Small Business Tax Deductions: Current vs. Capital Expenses
Created by FindLaw's team of legal writers and editors | Last reviewed January 17, 2018
The timing of tax deductions for your small business depends partially on whether you can count an expense as capital or current. The tax code governs which expenses a business can deduct from their taxes, as well as what year a business can take those deductions in.
Businesses can take deductions for certain expenses the same year they make them. For other expenses, the business must break up the deduction and take it over several years. The first kind of deduction is known as a "current expense," while the second is called a "capital expense." Read on to learn more.
Current expenses are the day-to-day expenses that keep a small business running, like rent, paper and printer ink. A small business can simply subtract the total amount of all current expenses from the business' gross income during the tax year that the business incurred the expense in.
An asset is anything that a small business expects will generate revenue for the business for several years past the original purchase date. Common examples of capital expenses are buildings, equipment and vehicles.
The IRS views capital expenses as investments in the business, thus the business can't simply deduct the money spent on the asset from its gross income. The money hasn't really left the business, it was just transformed into an asset that the business hopes will generate more money. Deductions for capital expenses typically must occur over several years, except where Section 179 applies. Spreading the deduction over multiple tax years - also known as "capitalization", "amortization" or "depreciation" - helps businesses to accurately assess their profitability from year to year.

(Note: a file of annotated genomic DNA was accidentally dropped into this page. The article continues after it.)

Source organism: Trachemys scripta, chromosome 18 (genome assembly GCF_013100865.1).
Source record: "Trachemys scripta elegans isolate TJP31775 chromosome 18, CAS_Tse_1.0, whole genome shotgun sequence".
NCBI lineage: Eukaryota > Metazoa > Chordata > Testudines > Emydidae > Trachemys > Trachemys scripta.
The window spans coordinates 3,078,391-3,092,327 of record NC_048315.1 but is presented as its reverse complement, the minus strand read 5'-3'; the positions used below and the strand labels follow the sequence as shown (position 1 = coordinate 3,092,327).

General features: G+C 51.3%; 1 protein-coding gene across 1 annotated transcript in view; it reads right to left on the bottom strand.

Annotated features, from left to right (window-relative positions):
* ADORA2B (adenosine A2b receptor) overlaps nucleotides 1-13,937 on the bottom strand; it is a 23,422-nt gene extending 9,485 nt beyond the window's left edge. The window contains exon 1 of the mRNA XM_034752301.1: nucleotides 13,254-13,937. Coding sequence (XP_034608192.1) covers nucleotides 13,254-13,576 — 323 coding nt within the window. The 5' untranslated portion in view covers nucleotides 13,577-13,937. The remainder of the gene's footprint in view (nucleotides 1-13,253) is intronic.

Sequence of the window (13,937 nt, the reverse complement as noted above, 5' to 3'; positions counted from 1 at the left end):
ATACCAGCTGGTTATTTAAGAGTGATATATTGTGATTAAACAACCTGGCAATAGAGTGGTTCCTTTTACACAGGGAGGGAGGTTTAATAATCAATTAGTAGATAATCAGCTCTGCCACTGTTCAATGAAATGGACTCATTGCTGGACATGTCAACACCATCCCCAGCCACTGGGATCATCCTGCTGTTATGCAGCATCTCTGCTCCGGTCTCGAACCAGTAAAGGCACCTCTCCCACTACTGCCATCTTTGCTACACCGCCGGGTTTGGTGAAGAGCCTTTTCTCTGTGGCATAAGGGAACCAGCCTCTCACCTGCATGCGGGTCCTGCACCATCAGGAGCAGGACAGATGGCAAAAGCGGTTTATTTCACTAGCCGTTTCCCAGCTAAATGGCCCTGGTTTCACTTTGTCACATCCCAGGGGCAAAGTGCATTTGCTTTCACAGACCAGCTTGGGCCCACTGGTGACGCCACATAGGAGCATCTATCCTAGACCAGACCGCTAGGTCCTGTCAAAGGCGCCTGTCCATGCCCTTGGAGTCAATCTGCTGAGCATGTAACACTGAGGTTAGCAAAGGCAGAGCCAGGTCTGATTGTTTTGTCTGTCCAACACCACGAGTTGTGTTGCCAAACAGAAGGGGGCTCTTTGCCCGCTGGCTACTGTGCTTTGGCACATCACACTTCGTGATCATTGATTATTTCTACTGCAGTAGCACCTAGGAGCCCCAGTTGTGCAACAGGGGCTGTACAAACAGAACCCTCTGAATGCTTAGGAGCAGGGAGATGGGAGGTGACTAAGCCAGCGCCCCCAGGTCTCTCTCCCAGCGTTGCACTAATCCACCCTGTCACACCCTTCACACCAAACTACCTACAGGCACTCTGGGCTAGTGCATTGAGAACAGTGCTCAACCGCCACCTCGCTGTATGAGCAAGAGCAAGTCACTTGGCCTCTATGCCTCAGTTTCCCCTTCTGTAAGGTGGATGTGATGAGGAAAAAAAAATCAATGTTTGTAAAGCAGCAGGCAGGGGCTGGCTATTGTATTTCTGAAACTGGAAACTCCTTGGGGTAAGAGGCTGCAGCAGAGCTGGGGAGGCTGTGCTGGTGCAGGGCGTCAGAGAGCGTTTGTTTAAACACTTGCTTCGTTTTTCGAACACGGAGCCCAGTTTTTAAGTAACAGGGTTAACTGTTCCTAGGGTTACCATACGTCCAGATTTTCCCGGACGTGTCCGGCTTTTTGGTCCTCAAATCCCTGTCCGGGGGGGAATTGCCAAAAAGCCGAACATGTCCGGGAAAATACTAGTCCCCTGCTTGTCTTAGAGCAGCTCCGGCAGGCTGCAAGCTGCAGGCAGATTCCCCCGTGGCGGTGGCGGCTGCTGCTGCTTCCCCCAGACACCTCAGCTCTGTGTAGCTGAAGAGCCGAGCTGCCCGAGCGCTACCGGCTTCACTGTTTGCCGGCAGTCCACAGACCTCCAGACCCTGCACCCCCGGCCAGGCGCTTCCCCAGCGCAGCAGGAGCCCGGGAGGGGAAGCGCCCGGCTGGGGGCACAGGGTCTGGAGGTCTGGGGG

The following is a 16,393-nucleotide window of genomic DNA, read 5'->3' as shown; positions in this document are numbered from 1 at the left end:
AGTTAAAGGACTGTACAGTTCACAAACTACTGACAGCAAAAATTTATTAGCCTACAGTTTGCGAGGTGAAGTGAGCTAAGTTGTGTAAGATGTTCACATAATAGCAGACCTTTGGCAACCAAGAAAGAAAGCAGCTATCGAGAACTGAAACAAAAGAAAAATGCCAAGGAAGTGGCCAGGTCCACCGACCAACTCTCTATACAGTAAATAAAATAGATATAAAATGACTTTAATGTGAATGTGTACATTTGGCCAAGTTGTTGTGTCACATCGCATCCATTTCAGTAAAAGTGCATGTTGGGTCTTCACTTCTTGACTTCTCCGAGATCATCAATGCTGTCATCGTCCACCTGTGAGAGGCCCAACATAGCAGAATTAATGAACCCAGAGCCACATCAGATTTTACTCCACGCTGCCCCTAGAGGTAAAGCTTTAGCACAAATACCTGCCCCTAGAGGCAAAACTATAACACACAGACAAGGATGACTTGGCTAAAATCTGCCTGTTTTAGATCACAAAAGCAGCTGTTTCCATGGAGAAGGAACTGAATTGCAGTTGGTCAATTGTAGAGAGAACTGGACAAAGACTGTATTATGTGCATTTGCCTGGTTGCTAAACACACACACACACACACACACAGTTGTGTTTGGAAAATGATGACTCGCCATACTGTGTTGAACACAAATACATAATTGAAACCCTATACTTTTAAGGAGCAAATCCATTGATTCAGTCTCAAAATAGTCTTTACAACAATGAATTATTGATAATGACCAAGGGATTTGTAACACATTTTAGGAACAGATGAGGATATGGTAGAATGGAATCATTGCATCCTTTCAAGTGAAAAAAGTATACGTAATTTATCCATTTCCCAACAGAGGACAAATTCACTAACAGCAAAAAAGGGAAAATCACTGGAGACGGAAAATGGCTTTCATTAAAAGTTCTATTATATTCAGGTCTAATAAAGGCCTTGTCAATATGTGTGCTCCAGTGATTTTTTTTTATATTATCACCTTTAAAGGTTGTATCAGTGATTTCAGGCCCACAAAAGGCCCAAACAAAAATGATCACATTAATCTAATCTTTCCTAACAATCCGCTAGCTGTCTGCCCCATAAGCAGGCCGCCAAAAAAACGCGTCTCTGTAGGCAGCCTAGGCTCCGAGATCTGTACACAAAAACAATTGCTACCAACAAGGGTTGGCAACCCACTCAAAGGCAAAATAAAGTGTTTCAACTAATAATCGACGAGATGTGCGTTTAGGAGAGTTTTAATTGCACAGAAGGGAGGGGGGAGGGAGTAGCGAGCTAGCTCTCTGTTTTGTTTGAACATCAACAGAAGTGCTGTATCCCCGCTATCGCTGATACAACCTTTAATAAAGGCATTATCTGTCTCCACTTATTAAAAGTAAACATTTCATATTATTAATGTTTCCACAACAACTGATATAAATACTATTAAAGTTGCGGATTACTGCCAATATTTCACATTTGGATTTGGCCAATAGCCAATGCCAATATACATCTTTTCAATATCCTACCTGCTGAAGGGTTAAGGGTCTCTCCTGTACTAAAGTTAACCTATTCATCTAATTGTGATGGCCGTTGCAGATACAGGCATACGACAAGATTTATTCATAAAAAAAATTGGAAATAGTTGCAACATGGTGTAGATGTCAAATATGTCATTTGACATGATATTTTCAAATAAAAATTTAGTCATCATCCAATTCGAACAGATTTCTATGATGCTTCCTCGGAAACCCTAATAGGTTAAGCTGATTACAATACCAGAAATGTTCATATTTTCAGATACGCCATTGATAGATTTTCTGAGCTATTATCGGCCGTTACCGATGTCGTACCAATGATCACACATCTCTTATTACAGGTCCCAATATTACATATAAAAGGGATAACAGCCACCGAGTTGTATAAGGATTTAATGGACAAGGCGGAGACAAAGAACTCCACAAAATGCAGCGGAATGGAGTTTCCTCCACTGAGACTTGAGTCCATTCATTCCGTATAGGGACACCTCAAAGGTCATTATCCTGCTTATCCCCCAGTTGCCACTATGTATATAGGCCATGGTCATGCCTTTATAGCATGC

If a business expects to use something for more than a year, the business should capitalize it.
Section 179 allows a business to deduct expenses that the IRS would normally consider capital expenses as if they were current expenses. Section 179 only applies to certain kinds of property, and has an upper limit.
Finally, a business' Section 179 deduction can't exceed its total income for a year. For example, if a business has an income of $200,000 in a year, but placed $250,000 worth of Section 179 property into service during that year, the business could only take a $200,000 Section 179 deduction. The business could carry over the remaining $50,000 in Section 179-eligible deductions to the next year, though.
Repairs vs. Improvements
When a business makes a simple repair on a capitalized item, it can deduct the cost of the repair as a current expense.
If the business makes an improvement on the capitalized item, however, it must capitalize the cost of the improvement. This most commonly applies to real estate -- adding a room, improving the plumbing, etc. - but it can also apply to other things as well, such as business equipment.
The tax code states that a modification is an improvement when:
- It increases the value of the asset;
- It enables a new use of the asset;
- It lengthens the useful life of the asset.
Have an Attorney Answer Your Small Business Tax Deduction Questions
Tax laws are complicated, but you don't need to decipher them on your own. Allow a trained legal professional to guide you through the business expense process. Contact a local tax attorney to answer your questions about deductions available for small businesses and review any other business tax issues.
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